Article provided by Chris Dyer, Founder & CEO of PeopleG2 and author of new book Remote Work (Kogan Page) and The Power of Company Culture (Kogan page)
However, managing remote or hybrid teams is hard. I suspect that the negative grumbling comes not from employees or senior leaders, but from middle management actually tasked with making it work. Neither model is easy, and both require careful planning and execution.
A Gartner survey in 2020 found that 82 per cent of company leaders planned to offer some sort of remote work following the pandemic, and Microsoft News Centre UK cites a Microsoft survey that found that 56 per cent of respondents reported increased happiness because of working from home (2021). Although I am an advocate of remote work, I still think it is important to read between the lines here.
For example, the Microsoft report also found that one in three employees are experiencing new pressures, including being asked to do more, work longer hours and be available outside of typical work hours. Some say 100% remote models are causing isolation and loneliness, including Arthur C. Brooks, a Harvard professor in both public leadership and management practice.
For women balancing remote work and childcare responsibilities, the jury is still out. Some argue that remote work is a great solution, while others say the savings aren’t worth the challenge of attending a conference call while also helping a 7-year-old log on to school. Still others advocate that men need to assume more of the household and childcare responsibilities, although that was true even before the pandemic.
I argue that responsibility for making remote and hybrid models work falls to company leaders and, by delegation, to managers. Here are a few suggestions for building enthusiasm on remote and hybrid teams.
A successful remote model is much more than just going home to work. Leaders and managers have to invest time and effort in planning the transition, adapting on-site processes to the remote sphere, and supporting employees as they make the change. It requires different ways of thinking on the part of everyone, employers and employees alike.
Culture is one of the most important factors in business success, on-site, remote or hybrid. You’ll need to adapt yours to remote or hybrid work, such as replacing the physical break room with a virtual chat room. The seven pillars of a great culture are transparency, positivity, measurement, recognition, uniqueness, listening, and mistakes.
Meetings can be about much more than communication. They also are an opportunity to promote company culture and vision. For example, make a point of including recognition moments in every meeting, celebrating successes, milestones, etc. Demonstrate respect for stakeholders by starting and finishing on time, as well as planning and facilitating carefully. Be careful about scheduling too many meetings.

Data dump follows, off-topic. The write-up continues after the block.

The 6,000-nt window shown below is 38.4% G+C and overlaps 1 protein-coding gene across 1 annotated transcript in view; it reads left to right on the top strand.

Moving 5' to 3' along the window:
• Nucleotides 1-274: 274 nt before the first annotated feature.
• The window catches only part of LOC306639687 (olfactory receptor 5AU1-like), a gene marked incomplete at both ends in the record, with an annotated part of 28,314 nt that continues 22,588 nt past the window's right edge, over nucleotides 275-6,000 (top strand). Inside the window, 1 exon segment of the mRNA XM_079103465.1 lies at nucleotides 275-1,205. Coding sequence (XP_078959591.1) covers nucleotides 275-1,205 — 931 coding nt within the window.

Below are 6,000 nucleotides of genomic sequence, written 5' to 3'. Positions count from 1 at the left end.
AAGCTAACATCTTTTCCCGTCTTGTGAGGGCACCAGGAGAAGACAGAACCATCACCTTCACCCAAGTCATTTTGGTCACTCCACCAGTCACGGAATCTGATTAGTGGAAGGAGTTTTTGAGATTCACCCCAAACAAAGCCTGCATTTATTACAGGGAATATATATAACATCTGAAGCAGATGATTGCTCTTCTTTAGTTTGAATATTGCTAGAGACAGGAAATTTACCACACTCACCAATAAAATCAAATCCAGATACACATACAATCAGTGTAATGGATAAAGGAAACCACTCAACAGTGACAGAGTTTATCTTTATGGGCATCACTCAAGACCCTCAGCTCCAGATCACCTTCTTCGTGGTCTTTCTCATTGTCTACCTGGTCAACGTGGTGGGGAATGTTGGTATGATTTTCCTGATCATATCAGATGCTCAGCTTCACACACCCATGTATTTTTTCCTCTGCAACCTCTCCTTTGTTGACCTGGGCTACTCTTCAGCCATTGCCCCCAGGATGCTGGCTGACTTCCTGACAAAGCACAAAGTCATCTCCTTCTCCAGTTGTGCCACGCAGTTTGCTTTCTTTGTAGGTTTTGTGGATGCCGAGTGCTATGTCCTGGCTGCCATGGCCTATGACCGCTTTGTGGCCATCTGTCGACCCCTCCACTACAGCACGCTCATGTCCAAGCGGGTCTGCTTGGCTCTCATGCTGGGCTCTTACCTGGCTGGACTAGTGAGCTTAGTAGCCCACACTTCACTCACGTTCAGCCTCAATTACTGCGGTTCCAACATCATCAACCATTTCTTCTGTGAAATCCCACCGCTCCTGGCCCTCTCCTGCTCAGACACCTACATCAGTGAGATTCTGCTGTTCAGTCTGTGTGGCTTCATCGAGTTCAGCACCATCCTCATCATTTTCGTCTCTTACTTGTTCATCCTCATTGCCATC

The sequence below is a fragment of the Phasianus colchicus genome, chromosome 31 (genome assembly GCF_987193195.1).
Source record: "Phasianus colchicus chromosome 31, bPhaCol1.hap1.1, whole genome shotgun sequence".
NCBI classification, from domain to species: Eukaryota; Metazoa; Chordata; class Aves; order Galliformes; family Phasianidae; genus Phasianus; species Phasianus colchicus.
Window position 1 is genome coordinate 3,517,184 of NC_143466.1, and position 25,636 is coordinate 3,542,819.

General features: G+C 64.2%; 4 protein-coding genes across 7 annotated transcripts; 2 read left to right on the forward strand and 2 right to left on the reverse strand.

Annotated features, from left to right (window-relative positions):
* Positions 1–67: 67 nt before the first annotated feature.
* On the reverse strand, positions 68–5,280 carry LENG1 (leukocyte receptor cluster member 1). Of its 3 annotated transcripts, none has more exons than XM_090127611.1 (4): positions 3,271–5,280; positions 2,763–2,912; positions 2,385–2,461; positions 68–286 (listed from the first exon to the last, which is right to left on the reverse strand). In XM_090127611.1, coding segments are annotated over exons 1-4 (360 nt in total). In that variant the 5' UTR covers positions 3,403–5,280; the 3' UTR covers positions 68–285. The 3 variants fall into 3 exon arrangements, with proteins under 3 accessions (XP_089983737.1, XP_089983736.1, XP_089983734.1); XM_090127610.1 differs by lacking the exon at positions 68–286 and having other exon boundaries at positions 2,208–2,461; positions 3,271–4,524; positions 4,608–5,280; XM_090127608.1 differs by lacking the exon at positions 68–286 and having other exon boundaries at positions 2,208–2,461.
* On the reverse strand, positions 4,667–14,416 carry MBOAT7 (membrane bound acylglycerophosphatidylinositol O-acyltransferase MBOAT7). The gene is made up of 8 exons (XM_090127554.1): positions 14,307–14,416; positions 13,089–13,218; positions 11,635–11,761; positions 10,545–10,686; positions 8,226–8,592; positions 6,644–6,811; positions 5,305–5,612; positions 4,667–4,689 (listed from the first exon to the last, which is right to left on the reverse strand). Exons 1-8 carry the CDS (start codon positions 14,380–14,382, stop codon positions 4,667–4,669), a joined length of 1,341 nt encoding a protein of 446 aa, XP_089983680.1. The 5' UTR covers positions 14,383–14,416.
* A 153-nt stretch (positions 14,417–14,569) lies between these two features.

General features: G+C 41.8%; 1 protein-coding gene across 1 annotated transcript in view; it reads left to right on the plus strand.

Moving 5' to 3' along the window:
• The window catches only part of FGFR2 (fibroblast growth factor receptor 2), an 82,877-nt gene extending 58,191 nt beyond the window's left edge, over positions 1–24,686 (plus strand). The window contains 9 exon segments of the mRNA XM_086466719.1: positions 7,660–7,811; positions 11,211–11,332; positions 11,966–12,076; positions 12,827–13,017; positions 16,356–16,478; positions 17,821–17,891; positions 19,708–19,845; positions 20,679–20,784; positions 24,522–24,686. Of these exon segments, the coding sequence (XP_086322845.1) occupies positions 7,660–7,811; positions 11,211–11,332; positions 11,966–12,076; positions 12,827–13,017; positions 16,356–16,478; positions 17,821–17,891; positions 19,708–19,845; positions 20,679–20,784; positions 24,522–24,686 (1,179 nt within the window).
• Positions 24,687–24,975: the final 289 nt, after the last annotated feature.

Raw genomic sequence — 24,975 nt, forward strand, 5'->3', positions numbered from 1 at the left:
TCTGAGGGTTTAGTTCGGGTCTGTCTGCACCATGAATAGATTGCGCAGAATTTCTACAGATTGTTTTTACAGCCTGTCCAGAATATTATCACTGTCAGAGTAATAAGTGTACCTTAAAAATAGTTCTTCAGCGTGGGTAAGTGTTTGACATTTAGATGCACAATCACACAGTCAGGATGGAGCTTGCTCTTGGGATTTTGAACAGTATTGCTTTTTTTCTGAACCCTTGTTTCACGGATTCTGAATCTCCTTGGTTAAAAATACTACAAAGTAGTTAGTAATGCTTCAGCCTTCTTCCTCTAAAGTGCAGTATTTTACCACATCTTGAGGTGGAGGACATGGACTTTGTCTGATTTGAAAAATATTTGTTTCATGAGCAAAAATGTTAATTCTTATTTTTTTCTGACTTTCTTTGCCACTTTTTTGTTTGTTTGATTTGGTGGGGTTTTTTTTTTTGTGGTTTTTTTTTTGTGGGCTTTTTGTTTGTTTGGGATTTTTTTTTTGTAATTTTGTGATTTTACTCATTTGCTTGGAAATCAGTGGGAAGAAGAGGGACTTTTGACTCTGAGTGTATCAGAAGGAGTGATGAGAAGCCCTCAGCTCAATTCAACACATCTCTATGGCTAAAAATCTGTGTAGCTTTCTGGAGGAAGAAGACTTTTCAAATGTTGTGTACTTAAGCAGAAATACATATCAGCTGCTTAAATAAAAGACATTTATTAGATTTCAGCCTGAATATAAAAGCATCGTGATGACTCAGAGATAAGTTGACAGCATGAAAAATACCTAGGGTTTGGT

You also can set up online social events (a different kind of meeting) to promote team building. Some examples: allow people to gather in a chat room in the evening to watch a favorite TV show every week. Encourage those with similar interests to create specific chat rooms, such as football fans, cyclists or those following the Mediterranean diet.
Remote and hybrid work models have their critics, but I believe that if you scratch the surface, those people are still struggling to do it well. It takes some work, but both employees and employers benefit from a strong, well-planned flexible work arrangement.
How can I develop a team if they’re not in the same place? How can I build a company culture that works for employees in an office, working at home and in co-work spaces? How can I maintain organizational oversight if I can’t see my employees? Remote Work answers all these questions and more and provides guidance on how to build a successful remote working strategy that engages employees, allows them to perform to their full potential and improves business performance.
The COVID-19 pandemic has put remote work into the business norm, but demand from employees to work remotely was already increasing, with a 2019 report stating that 34 per cent of people surveyed would even take a pay cut if they could work remotely part of the time. HR professionals and business leaders need to address this demand to attract and retain the talent the business needs. Remote Work is written by two industry experts who have successfully transitioned their workforces to remote models. It provides essential guidance on how to implement policies, processes and strategies for remote working, including meeting types, measuring performance and creating virtual ‘water cooler’ environments.
Featuring advice on technological solutions to adapting processes and driving engagement, this book also outlines the business benefits of a remote workforce including improved productivity and output and how it allows for faster expansion and execution. With insights from leading experts such as Marshall Goldsmith and case studies from Cornerstone OnDemand, Buffer and United States Marine Corps, Remote Work is essential reading now that increased home and flexible working is here to stay.